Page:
Can a President or a Prime Minister be indicted for gross criminal negligence in respect of his or her duties to the nation? A cynical wag may well remark that, on this same reasoning, virtually the entirety of Sri Lanka’s political leadership since independence may be criminally liable. And therein hangs the difficult tale of the report of the Presidential Commission of Inquiry into the Easter Sunday attacks, which has recommended (reportedly) that criminal proceedings be instituted against former President Maithripala Sirisena, ‘under any suitable provision in the Penal Code’ for failing to take effective action in advance of the carnage.
No bar to legal action against a former President
The (conveniently) amorphous reference to ‘any suitable provision’ as reported, assumes, of course, particular significence given that this now lands on the lap of the Attorney General. He will need to advise himself in a manner that does not seek refuge in ‘a suitable provision.’ That amorphousness is a singular luxury permitted only to fact-finding Commissions as we may say, tongue-in-cheek as it were. Rather, the state law officer will be called upon to identify first, the exact criminal/penal provision in play and secondly, the satisfaction of the required criminal standard for indictment to ensue.
Of course, here, our self-same wag may cackle that the country’s prosecutors have been none too fastidious in insisting that high standards apply in issuing indictments. Witness therefore the long line of prosecutions compelled by political motives, including a former Army Commander, numerous journalists and now lawyers who have joined this unfortunately chequered list. Regardless, it is nonsense to assert as the Minister of Justice is reported to have done some days ago, that the Supreme Court must authenticate a prosecution of a former President for acts or commission or omission committed during the time of office.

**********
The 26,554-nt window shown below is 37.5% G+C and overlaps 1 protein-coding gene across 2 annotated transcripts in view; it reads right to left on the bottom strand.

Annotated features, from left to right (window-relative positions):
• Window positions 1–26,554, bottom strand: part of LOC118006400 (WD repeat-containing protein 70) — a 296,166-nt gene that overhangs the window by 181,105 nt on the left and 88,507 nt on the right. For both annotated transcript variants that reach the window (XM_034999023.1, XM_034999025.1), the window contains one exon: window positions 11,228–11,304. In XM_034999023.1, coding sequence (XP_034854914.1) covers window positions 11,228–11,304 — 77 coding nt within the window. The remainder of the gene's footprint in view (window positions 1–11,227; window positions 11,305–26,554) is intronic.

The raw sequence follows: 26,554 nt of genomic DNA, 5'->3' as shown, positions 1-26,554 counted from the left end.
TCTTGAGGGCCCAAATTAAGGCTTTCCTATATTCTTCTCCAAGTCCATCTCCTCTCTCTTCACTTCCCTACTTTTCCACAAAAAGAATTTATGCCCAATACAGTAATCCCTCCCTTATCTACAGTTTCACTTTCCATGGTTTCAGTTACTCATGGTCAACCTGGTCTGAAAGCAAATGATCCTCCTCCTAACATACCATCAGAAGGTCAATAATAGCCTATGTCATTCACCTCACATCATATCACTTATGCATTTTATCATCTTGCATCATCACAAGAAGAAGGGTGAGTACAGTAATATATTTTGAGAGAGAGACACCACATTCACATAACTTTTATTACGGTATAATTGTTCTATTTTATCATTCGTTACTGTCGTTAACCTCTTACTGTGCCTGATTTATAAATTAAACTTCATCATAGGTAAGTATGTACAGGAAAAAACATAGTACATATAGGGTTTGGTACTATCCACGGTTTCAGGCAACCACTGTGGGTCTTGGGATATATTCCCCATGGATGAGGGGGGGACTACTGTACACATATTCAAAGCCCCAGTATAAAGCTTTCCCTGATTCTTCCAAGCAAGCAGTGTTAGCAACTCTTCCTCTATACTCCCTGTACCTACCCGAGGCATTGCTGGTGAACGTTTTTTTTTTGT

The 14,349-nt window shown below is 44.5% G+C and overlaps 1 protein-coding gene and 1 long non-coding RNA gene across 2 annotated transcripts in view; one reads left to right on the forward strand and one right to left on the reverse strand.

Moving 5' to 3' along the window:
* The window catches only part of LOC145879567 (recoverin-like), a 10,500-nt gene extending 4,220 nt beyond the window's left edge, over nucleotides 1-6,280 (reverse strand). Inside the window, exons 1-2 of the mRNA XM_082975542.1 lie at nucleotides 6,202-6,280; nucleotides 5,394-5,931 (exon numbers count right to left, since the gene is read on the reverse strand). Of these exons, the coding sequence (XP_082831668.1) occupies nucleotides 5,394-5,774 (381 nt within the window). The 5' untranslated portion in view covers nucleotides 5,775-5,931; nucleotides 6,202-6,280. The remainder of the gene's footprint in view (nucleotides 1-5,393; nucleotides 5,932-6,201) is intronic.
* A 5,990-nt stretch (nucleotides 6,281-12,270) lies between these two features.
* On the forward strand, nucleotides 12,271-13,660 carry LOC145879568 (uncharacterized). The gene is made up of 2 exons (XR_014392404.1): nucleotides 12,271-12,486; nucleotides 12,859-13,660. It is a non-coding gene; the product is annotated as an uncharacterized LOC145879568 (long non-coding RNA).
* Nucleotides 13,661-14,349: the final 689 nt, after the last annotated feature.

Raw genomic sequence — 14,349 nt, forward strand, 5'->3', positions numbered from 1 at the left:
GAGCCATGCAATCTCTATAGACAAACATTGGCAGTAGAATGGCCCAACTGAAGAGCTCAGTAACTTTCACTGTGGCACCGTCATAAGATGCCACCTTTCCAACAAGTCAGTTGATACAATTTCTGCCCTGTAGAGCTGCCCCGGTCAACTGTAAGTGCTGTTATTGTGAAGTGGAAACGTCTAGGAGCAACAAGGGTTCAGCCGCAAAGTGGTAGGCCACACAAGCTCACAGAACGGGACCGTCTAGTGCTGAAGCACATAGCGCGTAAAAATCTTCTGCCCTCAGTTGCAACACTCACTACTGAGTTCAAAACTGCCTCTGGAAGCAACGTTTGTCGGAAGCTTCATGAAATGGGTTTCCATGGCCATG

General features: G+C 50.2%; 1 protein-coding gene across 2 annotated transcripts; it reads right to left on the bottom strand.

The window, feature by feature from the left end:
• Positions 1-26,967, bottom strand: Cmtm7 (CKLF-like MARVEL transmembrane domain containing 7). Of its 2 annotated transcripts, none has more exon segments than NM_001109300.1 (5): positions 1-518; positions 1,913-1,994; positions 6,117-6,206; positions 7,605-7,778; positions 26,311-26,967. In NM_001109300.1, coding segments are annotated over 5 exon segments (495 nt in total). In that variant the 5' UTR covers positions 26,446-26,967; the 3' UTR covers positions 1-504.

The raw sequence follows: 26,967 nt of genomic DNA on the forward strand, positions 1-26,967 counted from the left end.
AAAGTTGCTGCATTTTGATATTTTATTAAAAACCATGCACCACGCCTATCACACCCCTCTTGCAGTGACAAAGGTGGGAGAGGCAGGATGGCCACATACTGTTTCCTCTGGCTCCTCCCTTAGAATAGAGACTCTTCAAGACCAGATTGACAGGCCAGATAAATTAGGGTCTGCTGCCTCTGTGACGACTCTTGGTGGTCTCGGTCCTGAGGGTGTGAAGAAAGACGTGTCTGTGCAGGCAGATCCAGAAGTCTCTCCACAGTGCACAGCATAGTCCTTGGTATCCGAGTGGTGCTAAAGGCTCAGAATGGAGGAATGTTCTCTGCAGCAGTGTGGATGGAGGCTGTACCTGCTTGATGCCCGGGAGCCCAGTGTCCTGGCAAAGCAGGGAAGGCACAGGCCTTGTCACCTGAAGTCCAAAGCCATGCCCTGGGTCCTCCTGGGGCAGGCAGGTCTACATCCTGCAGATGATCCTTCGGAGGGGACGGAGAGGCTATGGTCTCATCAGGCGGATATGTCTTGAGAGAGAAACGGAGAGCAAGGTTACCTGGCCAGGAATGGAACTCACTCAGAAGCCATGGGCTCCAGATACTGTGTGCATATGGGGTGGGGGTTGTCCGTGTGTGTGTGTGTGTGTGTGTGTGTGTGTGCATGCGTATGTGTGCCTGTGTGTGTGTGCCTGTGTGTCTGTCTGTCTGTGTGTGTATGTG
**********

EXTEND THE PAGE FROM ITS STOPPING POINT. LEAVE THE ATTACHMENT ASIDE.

Article 35 (1) is clear on this point. It states that, ‘while any person holds office as President, no proceedings shall be instituted or continued against him in any court or tribunal in respect of anything done or omitted to be done by him either in his official or private capacity.’ Thus, the legal position that a former President may be liable for such acts upon leaving office is firmly settled in our law and it does not really need grandstanding by party lawyers before television cameras to stress the point. This is evidenced on first principles, going by the literal meaning of Article 35(1) of the Constitution.
Precedents from the past
It also, emerges quite unequivocally from cursus curiae of the Supreme Court. Of these, one of the earliest was Karunatilleke v Dissanayake (1999) where the Court (per MDH Fernando) affirmed in crystal clear language that, ‘Article 35 (1) only prohibits the institution of legal proceedings against the President while in office.’ Presidential immunity was also discussed more recently in the notable Dissolution Judgment of the Supreme Court (Rajavarothiam Sampanthan and Others v. Attorney General and Others, 2018), where the Court reiterated that, Article 35(1) only protected ‘..a President [so long as he holds office] from being sued in respect of any act or omission done by him in his official capacity qua President or in his private capacity.’
The Court went on moreover to note the signal change brought about by the 19th Amendment where even a sitting President may be liable to a fundamental rights challenge. That, as we may recall, was retained in the 20th Amendment following a not inconsiderable struggle. So while this point surely needs no belabouring, we are on a more contested question here, namely whether criminal liability follows, inter alia, from the fact that the former President knew of a possible terrorist threat but “proceeded to India and then Singapore from April 16 to April 21 without making any acting appointment for the post of Minister of Defense.”